Just as men are meant to be strong, protective, and courageous, women are meant to be kind, gracious, compassionate, upright, and honest. Hillary Clinton demonstrates none of these virtues. It’s not accurate to say that she “acts like a man” because she repudiates her womanhood, but rather that she acts like a shallow, empty husk of a human being whose only motivation is her self-serving lust for power. In this way, she is neither a worthy example for women or an accurate example of them. She is an example of greed and corruption, and greed and corruption have no gender.
Now, if Hillary Clinton had risen to this lofty state by being an honorable woman, a woman of feminine virtue, a woman of grace and moral strength, a woman much like all of the great women I’ve known in my life or read about in history books and Scripture, then it would be true that her victory could be seen as a victory for women, in a sense. Or maybe it would be more true to say that it’s a victory for womanness and femininity. But that is not the case, sadly.
Hillary Clinton is a narcissist, a tyrant, and a cold, callous, pathological liar.  Her victory — should she achieve a victory at all — will not therefore show that our culture has embraced femininity. On the contrary, it will show yet again that we have rejected it.
Editor's Note: By all accounts, Hillary Clinton will win California by a landslide.  The best use of my vote is for a third party candidate.  With more party choices, we can have better candidates.  To qualify for the ballot, the third parties need to reach a minimum voter turnout.  Vote for the third party candidate of your choice.

What is the purpose of capitalism? | His Holiness the Dalai Lama and AEI's Arthur Brooks

In many ways, there has never been a better time to be alive. Violence plagues some corners of the world, and too many still live under the grip of tyrannical regimes. And although all the world’s major faiths love, compassion and tolerance, unthinkable violence is being perpetrated in the name of religion.
And yet, fewer among us are poor, fewer are hungry, fewer children are dying, and more men and women can read than ever before. In many countries, recognition of women’s and minority rights is now the norm. There is still much work to do, of course, but there is hope and there is progress.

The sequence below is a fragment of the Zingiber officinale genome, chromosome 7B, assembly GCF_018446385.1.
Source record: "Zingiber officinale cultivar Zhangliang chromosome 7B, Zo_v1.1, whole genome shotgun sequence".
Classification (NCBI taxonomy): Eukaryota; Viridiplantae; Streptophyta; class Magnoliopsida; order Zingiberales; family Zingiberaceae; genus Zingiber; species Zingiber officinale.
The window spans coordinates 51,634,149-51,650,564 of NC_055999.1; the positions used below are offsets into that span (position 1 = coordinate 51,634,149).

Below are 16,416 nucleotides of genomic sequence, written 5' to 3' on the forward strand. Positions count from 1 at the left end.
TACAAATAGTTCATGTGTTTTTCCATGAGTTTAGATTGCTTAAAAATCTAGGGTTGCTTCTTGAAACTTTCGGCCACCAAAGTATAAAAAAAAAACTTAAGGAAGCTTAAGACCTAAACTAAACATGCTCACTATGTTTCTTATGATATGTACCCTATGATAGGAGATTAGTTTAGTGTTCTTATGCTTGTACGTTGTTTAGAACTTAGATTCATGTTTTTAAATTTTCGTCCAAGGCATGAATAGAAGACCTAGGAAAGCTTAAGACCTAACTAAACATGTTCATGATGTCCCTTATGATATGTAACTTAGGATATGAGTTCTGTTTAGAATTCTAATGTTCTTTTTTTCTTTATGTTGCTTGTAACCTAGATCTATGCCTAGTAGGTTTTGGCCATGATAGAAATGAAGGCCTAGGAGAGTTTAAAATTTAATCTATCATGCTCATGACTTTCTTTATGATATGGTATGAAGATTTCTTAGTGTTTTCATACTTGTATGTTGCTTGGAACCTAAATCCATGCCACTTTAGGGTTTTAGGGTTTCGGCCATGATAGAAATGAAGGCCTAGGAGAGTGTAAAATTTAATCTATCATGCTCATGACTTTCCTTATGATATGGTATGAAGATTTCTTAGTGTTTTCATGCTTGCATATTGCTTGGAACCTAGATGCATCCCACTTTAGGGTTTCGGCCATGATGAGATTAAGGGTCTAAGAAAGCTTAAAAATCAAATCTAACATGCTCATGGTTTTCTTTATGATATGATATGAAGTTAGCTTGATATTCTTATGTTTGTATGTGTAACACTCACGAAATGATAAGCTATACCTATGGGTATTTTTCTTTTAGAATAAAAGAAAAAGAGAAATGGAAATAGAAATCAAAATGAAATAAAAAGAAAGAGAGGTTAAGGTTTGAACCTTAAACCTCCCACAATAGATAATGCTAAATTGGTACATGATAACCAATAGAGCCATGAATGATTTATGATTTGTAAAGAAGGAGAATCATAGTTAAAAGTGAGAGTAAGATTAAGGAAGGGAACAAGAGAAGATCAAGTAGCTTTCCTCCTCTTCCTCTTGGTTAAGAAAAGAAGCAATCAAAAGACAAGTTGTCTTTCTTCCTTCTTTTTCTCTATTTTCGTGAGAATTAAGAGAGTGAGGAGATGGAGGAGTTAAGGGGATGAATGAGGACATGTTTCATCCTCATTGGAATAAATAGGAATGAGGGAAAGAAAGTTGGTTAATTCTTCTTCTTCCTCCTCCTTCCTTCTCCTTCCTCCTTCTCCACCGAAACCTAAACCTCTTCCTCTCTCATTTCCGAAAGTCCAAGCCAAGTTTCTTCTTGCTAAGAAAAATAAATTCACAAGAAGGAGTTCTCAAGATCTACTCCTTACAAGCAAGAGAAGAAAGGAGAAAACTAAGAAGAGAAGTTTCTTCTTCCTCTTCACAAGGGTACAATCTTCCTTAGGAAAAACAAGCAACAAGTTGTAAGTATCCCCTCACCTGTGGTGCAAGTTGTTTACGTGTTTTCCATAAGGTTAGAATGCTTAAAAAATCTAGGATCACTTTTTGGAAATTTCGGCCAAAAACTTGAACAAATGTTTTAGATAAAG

How strange, then, to see such anger and great discontent in some of the world’s richest nations. In the United States, Britain and across the European Continent, people are convulsed with political frustration and anxiety about the future. Refugees and migrants clamor for the chance to live in these safe, prosperous countries, but those who already live in those promised lands report great uneasiness about their own futures that seems to border on hopelessness.
A small hint comes from interesting research about how people thrive. In one shocking experiment, researchers found that senior citizens who didn’t feel useful to others were nearly three times as likely to die prematurely as those who did feel useful. This speaks to a broader human truth: We all need to be needed.
Being “needed” does not entail selfish pride or unhealthy attachment to the worldly esteem of others. Rather, it consists of a natural human hunger to serve our fellow men and women. As the 13th-century Buddhist sages taught, “If one lights a fire for others, it will also brighten one’s own way.”
Virtually all the world’s major religions teach that diligent work in the service of others is our highest nature and thus lies at the center of a happy life. Scientific surveys and studies confirm shared tenets of our faiths. Americans who prioritize doing good for others are almost twice as likely to say they are very happy about their lives. In Germany, people who seek to serve society are five times likelier to say they are very happy than those who do not view service as important. Selflessness and joy are intertwined. The more we are one with the rest of humanity, the better we feel.
This helps explain why pain and indignation are sweeping through prosperous countries. The problem is not a lack of material riches. It is the growing number of people who feel they are no longer useful, no longer needed, no longer one with their societies.
In America today, compared with 50 years ago, three times as many working-age men are completely outside the work force. This pattern is occurring throughout the developed world — and the consequences are not merely economic. Feeling superfluous is a blow to the human spirit. It leads to social isolation and emotional pain, and creates the conditions for negative emotions to take root.
What can we do to help? The first answer is not systematic. It is personal. Everyone has something valuable to share. We should start each day by consciously asking ourselves, “What can I do today to appreciate the gifts that others offer me?” We need to make sure that global brotherhood and oneness with others are not just abstract ideas that we profess, but personal commitments that we mindfully put into practice.
Each of us has the responsibility to make this a habit. But those in positions of responsibility have a special opportunity to expand inclusion and build societies that truly need everyone.
Leaders need to recognize that a compassionate society must create a wealth of opportunities for meaningful work, so that everyone who is capable of contributing can do so. A compassionate society must provide children with education and training that enriches their lives, both with greater ethical understanding and with practical skills that can lead to economic security and inner peace. A compassionate society must protect the vulnerable while ensuring that these policies do not trap people in misery and dependence.